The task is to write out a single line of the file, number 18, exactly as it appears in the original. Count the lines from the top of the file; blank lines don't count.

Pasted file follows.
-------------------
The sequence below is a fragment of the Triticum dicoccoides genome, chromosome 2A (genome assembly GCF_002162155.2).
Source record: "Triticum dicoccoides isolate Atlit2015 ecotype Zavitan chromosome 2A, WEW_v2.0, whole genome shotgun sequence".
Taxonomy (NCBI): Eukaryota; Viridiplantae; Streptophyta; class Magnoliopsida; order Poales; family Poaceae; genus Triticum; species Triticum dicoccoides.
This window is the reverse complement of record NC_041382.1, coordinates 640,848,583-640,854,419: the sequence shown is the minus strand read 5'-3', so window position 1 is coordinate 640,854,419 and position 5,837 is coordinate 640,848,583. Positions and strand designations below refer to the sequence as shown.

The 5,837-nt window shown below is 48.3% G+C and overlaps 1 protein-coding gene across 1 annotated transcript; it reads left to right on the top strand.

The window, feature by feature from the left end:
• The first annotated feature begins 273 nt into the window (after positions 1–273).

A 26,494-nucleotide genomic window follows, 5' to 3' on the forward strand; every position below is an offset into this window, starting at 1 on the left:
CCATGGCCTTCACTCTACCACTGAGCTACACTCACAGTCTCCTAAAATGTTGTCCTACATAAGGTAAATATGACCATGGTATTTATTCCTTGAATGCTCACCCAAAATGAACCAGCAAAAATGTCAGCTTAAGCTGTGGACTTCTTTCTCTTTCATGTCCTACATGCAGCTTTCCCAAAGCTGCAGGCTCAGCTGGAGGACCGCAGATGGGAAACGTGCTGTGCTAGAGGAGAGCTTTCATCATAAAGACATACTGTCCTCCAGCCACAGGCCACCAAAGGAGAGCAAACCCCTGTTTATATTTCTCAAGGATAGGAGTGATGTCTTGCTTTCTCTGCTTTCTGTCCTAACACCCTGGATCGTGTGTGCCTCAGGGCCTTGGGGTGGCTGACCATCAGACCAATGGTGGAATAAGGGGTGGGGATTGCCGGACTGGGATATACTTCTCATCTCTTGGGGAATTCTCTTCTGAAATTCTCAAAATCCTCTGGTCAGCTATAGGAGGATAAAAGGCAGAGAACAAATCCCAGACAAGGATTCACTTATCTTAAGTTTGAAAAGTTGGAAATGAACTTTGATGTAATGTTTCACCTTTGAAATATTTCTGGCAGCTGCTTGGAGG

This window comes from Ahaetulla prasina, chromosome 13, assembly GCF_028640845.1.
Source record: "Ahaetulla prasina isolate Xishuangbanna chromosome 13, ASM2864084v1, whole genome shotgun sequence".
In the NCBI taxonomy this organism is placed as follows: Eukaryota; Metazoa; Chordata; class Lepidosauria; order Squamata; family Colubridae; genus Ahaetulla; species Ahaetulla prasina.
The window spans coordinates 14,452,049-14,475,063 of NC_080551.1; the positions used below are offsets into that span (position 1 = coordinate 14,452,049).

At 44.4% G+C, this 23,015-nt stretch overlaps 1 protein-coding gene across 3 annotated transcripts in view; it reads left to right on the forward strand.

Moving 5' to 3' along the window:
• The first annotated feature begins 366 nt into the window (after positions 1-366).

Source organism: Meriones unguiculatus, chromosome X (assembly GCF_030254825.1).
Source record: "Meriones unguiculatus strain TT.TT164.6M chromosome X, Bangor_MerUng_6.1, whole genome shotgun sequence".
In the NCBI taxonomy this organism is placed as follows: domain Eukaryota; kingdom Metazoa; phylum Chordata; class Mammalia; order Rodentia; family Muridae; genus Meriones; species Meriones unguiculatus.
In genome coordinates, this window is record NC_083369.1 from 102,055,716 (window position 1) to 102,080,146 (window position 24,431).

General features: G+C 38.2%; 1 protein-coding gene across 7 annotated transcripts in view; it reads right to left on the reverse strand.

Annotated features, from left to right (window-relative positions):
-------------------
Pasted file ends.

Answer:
Source record: "Meriones unguiculatus strain TT.TT164.6M chromosome X, Bangor_MerUng_6.1, whole genome shotgun sequence".